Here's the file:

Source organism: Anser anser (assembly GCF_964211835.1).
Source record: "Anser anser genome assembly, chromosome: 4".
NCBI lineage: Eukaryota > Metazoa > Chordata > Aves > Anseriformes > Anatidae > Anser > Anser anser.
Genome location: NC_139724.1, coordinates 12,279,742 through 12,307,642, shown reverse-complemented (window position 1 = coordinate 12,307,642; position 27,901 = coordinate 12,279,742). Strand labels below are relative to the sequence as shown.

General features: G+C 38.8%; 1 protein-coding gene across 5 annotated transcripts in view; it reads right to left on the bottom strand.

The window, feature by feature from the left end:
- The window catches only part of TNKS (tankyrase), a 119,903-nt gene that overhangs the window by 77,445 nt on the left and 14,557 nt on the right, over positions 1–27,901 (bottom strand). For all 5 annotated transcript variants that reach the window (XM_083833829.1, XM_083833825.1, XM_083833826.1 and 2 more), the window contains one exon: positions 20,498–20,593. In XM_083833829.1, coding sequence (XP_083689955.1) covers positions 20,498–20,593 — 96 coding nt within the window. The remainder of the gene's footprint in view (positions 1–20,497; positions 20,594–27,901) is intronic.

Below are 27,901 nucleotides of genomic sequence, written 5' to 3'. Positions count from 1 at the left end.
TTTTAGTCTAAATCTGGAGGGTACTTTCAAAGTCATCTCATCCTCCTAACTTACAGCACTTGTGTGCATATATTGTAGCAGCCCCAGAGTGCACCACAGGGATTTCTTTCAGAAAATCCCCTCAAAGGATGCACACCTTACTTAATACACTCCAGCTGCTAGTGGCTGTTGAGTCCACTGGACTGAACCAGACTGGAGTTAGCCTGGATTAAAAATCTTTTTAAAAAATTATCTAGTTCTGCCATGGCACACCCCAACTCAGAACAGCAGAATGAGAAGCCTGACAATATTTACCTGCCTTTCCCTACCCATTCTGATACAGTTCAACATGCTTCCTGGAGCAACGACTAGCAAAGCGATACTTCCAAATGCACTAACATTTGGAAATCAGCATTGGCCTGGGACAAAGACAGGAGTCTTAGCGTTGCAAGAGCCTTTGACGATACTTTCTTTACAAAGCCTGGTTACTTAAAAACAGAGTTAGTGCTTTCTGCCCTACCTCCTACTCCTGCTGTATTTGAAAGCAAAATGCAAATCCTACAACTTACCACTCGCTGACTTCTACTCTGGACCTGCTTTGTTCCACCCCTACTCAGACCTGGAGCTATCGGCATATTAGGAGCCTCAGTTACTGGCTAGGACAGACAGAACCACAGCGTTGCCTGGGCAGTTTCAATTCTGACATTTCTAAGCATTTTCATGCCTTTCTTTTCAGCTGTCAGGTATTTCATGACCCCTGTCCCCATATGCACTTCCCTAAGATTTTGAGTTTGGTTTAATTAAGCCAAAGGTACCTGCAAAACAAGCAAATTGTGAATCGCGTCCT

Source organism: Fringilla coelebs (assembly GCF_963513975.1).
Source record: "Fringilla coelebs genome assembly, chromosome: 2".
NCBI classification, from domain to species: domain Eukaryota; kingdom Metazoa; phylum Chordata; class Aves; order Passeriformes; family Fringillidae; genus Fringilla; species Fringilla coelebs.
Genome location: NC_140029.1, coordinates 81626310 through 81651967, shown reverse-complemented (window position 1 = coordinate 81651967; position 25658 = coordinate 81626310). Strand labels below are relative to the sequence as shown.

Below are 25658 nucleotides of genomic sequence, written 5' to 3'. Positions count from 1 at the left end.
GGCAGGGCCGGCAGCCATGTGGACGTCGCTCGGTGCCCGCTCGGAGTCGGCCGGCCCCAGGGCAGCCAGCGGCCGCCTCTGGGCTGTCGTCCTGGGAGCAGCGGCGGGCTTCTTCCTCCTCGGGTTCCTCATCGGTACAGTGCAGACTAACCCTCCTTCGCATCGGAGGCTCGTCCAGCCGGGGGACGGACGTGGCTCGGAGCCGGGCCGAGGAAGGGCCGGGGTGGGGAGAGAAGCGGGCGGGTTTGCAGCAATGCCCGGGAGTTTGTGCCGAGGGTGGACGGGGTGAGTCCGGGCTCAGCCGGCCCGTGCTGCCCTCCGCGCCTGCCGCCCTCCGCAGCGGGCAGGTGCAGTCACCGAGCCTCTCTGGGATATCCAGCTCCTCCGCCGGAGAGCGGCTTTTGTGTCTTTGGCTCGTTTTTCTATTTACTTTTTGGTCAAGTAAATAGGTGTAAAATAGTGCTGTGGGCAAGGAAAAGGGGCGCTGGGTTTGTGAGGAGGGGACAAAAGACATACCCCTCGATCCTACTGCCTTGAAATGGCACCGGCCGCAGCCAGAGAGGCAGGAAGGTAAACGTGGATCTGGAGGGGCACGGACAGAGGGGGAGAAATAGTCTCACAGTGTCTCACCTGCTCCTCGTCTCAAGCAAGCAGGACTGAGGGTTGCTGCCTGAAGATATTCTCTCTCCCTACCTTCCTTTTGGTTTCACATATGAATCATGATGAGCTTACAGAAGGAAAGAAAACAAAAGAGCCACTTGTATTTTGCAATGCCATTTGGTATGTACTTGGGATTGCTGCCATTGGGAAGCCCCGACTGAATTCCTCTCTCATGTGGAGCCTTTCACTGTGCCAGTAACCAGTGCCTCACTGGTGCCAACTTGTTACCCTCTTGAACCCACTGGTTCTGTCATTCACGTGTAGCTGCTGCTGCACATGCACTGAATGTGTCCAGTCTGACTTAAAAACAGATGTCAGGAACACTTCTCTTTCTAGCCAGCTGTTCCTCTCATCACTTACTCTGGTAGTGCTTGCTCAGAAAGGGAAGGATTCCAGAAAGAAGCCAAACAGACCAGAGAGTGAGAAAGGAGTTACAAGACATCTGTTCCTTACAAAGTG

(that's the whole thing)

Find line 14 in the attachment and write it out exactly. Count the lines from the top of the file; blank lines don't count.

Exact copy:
Below are 25658 nucleotides of genomic sequence, written 5' to 3'. Positions count from 1 at the left end.